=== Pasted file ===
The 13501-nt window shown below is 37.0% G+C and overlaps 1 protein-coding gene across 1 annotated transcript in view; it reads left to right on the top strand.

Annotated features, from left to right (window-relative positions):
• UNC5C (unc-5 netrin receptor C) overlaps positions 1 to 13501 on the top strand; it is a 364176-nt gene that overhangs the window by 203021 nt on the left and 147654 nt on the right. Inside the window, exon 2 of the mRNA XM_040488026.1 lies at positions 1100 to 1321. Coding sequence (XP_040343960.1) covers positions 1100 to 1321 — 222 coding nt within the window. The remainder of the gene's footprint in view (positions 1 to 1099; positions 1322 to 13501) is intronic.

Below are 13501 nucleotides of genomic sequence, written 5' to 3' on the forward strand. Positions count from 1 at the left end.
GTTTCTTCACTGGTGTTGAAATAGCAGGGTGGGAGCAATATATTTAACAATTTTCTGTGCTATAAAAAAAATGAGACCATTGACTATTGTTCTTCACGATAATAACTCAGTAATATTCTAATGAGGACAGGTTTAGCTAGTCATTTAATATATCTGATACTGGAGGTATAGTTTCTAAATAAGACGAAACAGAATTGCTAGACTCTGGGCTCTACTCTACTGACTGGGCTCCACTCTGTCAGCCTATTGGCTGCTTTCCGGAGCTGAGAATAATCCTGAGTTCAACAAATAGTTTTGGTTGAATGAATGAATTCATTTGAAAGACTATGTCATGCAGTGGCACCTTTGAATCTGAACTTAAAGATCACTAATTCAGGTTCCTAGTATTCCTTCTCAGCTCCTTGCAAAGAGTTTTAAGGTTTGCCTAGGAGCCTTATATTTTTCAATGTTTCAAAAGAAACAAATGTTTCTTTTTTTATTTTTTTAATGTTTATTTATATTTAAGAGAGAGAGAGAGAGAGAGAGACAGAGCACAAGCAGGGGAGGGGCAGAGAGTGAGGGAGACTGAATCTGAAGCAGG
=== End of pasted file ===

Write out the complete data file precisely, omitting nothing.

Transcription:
The 13501-nt window shown below is 37.0% G+C and overlaps 1 protein-coding gene across 1 annotated transcript in view; it reads left to right on the top strand.

Annotated features, from left to right (window-relative positions):
• UNC5C (unc-5 netrin receptor C) overlaps positions 1 to 13501 on the top strand; it is a 364176-nt gene that overhangs the window by 203021 nt on the left and 147654 nt on the right. Inside the window, exon 2 of the mRNA XM_040488026.1 lies at positions 1100 to 1321. Coding sequence (XP_040343960.1) covers positions 1100 to 1321 — 222 coding nt within the window. The remainder of the gene's footprint in view (positions 1 to 1099; positions 1322 to 13501) is intronic.

Below are 13501 nucleotides of genomic sequence, written 5' to 3' on the forward strand. Positions count from 1 at the left end.
GTTTCTTCACTGGTGTTGAAATAGCAGGGTGGGAGCAATATATTTAACAATTTTCTGTGCTATAAAAAAAATGAGACCATTGACTATTGTTCTTCACGATAATAACTCAGTAATATTCTAATGAGGACAGGTTTAGCTAGTCATTTAATATATCTGATACTGGAGGTATAGTTTCTAAATAAGACGAAACAGAATTGCTAGACTCTGGGCTCTACTCTACTGACTGGGCTCCACTCTGTCAGCCTATTGGCTGCTTTCCGGAGCTGAGAATAATCCTGAGTTCAACAAATAGTTTTGGTTGAATGAATGAATTCATTTGAAAGACTATGTCATGCAGTGGCACCTTTGAATCTGAACTTAAAGATCACTAATTCAGGTTCCTAGTATTCCTTCTCAGCTCCTTGCAAAGAGTTTTAAGGTTTGCCTAGGAGCCTTATATTTTTCAATGTTTCAAAAGAAACAAATGTTTCTTTTTTTATTTTTTTAATGTTTATTTATATTTAAGAGAGAGAGAGAGAGAGAGAGACAGAGCACAAGCAGGGGAGGGGCAGAGAGTGAGGGAGACTGAATCTGAAGCAGG